Both cards come with global acceptance, but Mastercard is more widely accepted worldwide: It can be used in 210 countries to Visa’s 170, which could be important depending on where you travel.

Card types

Visa and Mastercard come with four general membership cards, each offering such benefits as car rental coverage, fraud protection, emergency assistance, card replacements and extended warranties. Upgraded cards come with travel advisors, extended price protection and hotel or travel upgrades.

Visa

  • Visa Traditional
  • Visa Signature
  • Business Visa
  • Professional visa

Mastercard

  • Standard Mastercard
  • Gold Mastercard
  • Platinum Mastercard
  • World and World Elite Mastercard

Compare two cards: Visa vs Mastercard

Chase Sapphire Preferred® Card

Chase Sapphire Preferred® Card

  • Earn 50,000 bonus points after you spend $4,000 on purchases in the first 3 months from account opening. That's $625 toward travel when you redeem through Chase Ultimate Rewards®
  • Chase Sapphire Preferred named "Best Credit Card for Flexible Travel Redemption" - Kiplinger's Personal Finance, June 2018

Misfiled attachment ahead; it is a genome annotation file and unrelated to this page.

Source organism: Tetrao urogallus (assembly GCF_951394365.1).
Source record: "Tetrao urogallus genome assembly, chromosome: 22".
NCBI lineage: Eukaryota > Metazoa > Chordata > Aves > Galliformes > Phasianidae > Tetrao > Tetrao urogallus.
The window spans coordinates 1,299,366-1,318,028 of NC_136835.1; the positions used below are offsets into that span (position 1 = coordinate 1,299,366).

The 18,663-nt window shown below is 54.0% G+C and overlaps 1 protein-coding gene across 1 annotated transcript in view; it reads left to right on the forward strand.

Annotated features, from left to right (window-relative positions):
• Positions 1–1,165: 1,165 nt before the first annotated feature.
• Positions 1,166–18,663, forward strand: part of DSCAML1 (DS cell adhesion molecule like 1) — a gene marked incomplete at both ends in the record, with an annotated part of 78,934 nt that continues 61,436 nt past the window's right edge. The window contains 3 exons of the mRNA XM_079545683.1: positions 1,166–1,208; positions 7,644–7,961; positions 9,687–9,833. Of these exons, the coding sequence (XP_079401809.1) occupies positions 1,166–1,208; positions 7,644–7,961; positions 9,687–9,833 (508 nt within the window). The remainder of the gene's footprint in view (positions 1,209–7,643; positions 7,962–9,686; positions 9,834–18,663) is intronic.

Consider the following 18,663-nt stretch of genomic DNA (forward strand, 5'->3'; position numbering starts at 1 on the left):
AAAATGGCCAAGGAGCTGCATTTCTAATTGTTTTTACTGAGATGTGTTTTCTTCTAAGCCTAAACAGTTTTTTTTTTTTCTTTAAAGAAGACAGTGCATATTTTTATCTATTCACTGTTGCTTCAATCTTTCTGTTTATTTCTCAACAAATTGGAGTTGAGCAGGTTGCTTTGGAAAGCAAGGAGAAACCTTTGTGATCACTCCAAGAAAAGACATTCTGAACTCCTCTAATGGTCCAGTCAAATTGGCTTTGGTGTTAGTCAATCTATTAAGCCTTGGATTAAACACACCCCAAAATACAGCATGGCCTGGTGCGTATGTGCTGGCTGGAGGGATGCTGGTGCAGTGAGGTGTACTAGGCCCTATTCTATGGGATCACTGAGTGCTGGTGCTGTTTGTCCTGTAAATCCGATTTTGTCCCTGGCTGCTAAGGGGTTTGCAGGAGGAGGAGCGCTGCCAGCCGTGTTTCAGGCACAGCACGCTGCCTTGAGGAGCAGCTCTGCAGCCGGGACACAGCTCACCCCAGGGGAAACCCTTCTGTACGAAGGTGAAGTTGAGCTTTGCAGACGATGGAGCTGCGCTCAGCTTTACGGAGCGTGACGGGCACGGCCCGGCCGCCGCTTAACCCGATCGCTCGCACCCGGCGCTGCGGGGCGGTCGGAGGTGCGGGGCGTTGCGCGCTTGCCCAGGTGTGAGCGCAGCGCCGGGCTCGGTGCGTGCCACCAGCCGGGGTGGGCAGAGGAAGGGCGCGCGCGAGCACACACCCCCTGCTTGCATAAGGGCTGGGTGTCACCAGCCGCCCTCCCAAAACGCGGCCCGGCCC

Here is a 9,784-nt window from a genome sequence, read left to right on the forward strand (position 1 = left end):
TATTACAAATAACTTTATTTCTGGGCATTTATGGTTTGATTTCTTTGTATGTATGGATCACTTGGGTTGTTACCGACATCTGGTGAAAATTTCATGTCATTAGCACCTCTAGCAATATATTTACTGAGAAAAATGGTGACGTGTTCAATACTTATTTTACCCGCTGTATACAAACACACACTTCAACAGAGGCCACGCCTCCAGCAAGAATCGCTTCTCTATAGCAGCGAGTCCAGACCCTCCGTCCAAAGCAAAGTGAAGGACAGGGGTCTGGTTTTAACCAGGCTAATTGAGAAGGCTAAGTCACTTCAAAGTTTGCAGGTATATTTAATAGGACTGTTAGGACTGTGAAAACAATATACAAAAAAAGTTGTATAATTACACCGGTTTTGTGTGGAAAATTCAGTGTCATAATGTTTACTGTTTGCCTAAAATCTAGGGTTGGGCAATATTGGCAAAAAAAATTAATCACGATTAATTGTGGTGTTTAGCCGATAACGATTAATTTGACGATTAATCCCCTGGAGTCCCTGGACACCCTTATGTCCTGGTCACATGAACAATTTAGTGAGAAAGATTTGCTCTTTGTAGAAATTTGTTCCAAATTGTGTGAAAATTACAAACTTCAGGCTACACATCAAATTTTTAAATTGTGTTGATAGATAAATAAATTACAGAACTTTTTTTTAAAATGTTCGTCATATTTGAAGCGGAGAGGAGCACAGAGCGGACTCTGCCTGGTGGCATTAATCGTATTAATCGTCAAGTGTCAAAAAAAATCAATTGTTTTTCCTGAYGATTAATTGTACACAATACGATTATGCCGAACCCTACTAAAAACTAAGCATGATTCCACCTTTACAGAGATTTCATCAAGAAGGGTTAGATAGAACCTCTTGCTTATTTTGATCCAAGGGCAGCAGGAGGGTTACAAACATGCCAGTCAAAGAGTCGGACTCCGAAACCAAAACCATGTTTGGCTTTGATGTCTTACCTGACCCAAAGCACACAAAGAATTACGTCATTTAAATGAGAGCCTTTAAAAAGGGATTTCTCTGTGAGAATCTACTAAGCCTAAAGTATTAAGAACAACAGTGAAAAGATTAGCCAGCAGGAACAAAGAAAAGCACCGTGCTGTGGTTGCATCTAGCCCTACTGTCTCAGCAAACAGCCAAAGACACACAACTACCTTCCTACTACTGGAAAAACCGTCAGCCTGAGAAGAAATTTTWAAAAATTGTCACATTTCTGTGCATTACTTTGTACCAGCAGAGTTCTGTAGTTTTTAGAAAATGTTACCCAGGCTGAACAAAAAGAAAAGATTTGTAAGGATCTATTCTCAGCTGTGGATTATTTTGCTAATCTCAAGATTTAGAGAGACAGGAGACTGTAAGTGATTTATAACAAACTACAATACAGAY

• 2x points on travel and dining at restaurants worldwide and 1 point per dollar spent on all other purchases
  • No foreign transaction fees
  • 1:1 point transfer to leading airline and hotel loyalty programs
  • Get 25% more value when you redeem for airfare, hotels, car rentals and cruises through Chase Ultimate Rewards. For example, 50,000 points are worth $625 toward travel
  • No blackout dates or travel restrictions - as long as there's a seat on the flight, you can book it through Chase Ultimate Rewards
  • Read Rates & Fees
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Barclaycard Arrival® Plus World Elite Mastercard®

Barclaycard Arrival® Plus World Elite Mastercard®

  • Enjoy 70,000 bonus miles after spending $5,000 on purchases in the first 90 days
  • Earn unlimited 2x miles on every purchase
  • Book travel your way—no airline, seat or hotel restrictions—and redeem your miles for travel statement credits